Birds I view
Hemant’s summer assignment is ‘Birds in your neighbourhood’. But all he has spotted till now are crows. So he has set out with his aunt, to explore the lakes, gardens, hedges, parks and buildings, and every nook and cranny of his city. Let us follow them...
Why watch birds?
Bird watching tools
Bird Guide: Carry a bird guide with pictures, information on habitat, maps, colours, bird calls and species range.
Bird topography: A beginner will find many birds look alike. This list will specify different parts of a bird’s body.
Range maps: A range map shows areas inhabited by a particular bird. It helps in ruling out bird species from an area. Not all birds are year-round residents. Some migrate, while others are vagrants (irregular visitors).
Tips to identify: There are five clues — colour, plumage, behaviour, voice (or call) and silhouette (shape and size).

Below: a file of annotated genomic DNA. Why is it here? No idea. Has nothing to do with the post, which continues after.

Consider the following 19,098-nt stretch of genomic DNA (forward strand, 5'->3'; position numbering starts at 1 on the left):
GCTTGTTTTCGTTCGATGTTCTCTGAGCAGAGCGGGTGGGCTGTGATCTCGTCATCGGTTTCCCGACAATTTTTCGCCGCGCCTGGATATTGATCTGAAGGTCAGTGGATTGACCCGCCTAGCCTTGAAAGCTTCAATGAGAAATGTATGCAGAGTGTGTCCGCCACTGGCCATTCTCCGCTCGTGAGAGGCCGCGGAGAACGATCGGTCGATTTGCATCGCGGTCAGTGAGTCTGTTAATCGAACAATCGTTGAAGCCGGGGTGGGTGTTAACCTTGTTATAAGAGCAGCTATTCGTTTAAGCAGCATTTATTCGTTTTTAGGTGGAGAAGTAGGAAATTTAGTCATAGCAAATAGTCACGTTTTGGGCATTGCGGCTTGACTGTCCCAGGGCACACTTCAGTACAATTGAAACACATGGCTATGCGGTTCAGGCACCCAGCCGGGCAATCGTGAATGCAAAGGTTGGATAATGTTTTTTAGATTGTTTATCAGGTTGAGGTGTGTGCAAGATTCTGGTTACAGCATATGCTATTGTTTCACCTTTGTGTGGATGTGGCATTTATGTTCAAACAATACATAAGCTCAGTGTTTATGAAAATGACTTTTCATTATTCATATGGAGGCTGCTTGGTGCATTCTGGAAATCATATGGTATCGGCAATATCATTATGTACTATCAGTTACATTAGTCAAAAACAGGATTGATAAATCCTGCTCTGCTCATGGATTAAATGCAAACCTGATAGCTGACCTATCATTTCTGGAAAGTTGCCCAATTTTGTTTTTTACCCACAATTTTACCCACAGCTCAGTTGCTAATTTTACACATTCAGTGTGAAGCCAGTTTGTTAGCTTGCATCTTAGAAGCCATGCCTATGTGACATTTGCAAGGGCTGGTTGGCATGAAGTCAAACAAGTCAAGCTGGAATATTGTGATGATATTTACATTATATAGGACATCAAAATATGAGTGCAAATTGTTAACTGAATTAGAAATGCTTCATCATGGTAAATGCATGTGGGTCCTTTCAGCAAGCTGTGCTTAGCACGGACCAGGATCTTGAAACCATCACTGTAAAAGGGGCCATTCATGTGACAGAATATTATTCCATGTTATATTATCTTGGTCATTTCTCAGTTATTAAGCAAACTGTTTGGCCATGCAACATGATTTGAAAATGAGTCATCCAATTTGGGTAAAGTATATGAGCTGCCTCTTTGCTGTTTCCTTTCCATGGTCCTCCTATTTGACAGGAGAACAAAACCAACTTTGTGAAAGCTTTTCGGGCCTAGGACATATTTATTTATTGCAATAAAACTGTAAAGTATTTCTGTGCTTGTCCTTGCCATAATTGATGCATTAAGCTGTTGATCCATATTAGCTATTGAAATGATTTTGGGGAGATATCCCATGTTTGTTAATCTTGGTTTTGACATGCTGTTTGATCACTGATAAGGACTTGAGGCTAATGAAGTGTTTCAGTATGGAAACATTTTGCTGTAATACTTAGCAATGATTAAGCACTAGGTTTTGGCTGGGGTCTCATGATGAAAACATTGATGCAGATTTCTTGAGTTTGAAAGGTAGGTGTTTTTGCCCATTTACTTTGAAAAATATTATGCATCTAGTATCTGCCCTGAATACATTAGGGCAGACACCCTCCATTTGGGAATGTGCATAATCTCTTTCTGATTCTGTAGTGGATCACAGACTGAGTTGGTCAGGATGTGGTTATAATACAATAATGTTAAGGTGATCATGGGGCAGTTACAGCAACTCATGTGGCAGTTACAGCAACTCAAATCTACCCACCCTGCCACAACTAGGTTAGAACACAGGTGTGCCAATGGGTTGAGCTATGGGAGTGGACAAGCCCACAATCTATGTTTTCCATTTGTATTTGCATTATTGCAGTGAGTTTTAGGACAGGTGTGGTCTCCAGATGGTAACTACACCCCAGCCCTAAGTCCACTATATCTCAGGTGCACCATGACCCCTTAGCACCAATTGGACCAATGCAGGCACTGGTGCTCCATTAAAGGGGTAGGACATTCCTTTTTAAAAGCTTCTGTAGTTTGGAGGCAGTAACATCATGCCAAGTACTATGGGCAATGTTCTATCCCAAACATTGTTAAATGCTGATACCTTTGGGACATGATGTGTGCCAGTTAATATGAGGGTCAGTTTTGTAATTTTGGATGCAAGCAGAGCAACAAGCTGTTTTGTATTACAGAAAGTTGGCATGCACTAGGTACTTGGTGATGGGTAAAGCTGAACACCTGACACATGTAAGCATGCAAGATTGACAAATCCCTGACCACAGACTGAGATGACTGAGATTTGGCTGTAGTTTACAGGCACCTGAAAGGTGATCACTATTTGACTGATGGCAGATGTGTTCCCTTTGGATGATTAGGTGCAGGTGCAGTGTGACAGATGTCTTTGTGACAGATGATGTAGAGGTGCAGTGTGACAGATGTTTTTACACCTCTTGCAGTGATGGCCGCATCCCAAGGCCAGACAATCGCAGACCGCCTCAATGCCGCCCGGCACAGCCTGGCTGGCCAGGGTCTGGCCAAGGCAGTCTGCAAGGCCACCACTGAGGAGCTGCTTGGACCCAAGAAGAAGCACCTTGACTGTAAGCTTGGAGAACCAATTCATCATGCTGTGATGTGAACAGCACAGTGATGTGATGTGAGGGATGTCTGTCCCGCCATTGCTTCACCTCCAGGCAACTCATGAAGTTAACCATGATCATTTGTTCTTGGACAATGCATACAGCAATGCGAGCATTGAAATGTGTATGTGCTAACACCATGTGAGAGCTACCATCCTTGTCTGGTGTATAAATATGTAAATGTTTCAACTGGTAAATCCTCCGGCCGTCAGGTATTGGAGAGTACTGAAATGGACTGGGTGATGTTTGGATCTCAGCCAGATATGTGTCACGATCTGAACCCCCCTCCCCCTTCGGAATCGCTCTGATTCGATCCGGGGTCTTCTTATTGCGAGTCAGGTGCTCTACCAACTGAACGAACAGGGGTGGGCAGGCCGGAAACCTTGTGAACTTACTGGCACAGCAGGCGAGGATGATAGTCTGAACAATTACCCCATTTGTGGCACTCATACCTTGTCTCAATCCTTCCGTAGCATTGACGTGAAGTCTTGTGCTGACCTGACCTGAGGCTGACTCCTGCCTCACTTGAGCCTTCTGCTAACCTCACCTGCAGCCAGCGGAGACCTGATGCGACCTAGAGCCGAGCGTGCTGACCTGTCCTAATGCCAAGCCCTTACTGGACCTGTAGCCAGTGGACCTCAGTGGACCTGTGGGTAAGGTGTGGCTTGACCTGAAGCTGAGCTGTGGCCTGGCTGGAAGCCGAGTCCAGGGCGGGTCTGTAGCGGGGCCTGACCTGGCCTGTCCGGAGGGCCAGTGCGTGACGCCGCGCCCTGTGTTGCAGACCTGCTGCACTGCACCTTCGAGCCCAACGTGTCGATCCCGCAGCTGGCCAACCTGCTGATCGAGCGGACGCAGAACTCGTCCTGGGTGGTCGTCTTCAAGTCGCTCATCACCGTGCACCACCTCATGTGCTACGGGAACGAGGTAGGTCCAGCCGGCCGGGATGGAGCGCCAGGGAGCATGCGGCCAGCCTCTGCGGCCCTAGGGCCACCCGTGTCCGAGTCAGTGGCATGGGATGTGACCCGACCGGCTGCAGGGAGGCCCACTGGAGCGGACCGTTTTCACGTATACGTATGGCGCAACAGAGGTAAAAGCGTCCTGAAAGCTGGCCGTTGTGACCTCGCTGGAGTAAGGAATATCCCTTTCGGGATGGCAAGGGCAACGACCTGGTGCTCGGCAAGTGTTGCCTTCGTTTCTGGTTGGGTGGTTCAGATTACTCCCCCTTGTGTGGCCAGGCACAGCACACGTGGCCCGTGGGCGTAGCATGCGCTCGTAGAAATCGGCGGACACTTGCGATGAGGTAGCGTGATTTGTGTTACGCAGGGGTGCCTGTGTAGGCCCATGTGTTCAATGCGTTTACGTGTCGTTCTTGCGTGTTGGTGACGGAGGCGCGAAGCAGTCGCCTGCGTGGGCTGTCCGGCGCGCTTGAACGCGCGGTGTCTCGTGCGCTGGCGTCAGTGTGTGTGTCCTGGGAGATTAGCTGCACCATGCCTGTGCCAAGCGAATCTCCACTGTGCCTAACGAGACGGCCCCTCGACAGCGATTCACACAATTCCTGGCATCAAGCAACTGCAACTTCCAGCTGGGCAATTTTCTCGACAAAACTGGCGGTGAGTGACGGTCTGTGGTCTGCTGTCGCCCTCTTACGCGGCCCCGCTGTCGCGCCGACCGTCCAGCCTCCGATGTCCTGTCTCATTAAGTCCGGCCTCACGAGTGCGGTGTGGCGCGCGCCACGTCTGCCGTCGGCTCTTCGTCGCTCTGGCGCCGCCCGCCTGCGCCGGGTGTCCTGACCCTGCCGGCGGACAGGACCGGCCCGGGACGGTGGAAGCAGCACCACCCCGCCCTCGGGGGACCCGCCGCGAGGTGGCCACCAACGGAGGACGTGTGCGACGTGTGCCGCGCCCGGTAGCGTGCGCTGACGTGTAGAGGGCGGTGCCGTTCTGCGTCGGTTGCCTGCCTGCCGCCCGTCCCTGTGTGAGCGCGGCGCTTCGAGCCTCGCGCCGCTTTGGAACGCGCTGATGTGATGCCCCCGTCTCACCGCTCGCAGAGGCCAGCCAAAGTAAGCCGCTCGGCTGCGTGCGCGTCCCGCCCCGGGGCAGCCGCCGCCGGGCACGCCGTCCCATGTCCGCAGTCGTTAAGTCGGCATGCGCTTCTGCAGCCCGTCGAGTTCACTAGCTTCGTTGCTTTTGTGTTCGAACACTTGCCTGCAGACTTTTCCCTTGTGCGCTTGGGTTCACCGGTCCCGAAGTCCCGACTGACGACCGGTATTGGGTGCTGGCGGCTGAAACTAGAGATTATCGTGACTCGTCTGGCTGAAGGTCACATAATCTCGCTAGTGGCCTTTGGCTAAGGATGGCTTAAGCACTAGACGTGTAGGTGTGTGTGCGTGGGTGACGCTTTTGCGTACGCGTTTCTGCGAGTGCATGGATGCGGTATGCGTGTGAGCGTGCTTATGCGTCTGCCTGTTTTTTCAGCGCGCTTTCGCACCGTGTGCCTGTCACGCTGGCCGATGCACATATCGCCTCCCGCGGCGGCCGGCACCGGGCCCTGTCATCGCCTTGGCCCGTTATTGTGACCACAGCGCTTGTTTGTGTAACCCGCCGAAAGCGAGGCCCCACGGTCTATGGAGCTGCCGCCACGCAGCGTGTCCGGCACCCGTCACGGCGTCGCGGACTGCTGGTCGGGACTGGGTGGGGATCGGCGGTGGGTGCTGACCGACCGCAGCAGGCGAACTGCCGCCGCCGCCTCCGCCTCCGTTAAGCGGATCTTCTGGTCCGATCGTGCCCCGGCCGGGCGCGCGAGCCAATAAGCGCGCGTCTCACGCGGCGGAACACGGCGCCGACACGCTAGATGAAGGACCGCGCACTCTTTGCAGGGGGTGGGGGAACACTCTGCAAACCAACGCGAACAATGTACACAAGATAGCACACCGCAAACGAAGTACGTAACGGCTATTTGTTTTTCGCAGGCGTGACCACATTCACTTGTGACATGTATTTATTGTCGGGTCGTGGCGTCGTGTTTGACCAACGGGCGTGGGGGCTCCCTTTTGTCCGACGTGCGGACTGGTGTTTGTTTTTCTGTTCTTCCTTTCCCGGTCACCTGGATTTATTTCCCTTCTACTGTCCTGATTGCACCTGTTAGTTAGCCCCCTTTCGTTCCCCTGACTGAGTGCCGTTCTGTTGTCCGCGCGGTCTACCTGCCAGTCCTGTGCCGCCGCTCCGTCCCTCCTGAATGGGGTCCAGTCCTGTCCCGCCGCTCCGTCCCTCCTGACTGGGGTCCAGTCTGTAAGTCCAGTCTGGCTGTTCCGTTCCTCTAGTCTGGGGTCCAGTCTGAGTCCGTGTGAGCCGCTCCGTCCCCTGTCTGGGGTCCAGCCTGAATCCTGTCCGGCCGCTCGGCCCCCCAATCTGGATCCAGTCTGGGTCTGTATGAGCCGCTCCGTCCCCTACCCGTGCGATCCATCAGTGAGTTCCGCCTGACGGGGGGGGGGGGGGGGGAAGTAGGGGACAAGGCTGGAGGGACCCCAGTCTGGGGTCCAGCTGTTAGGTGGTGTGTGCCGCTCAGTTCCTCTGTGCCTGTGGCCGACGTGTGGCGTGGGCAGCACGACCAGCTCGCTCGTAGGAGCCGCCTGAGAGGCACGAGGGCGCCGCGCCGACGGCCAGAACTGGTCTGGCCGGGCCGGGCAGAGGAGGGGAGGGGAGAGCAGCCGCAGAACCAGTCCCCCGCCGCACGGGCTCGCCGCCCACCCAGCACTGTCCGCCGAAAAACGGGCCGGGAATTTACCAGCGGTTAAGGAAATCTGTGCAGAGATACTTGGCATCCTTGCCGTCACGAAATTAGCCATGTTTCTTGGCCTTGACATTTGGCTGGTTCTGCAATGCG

Join a club: People to discuss your latest sightings with!
Water bodies: Wetlands, ponds, lakes
Urban trees: Gulmohar, neem, silver oak
Parks, hedges, shrubs
Buildings, roofs, balconies
ACTIVITY: Counting pigeons
Find a study site. Choose one which you walk by daily at a certain time. School route, local market, etc.
Practice identifying pigeons. Through their colour, plumage and silhouette. Pigeons are of seven colour types (morphs). Their neck feathers are called ‘hackle’. Adult males have brighter hackles than the females. An adult pigeon has reddish orange eyes, while juveniles have brownish ones. Their feet have a reddish or grayish tinge.
Listen to a pigeon to identify calls. Males say coo roo-c’too-coo to attract mates and to defend territories. When they are startled or scared, they sound an alarm call like oorhh!
Note a pigeon’s behaviour. On the ground, they walk or run with their heads bobbing back and forth.
Study their habitat and food habits. Usually seen on covered building ledges, alcoves under bridges and along highways. They suck water using their beaks like a straw, unlike most birds that sip and throw back their heads to let the water trickle down their throats. Pigeons mostly feed on seeds and grains. Young ones feed on ‘crop milk’, a thick fluid.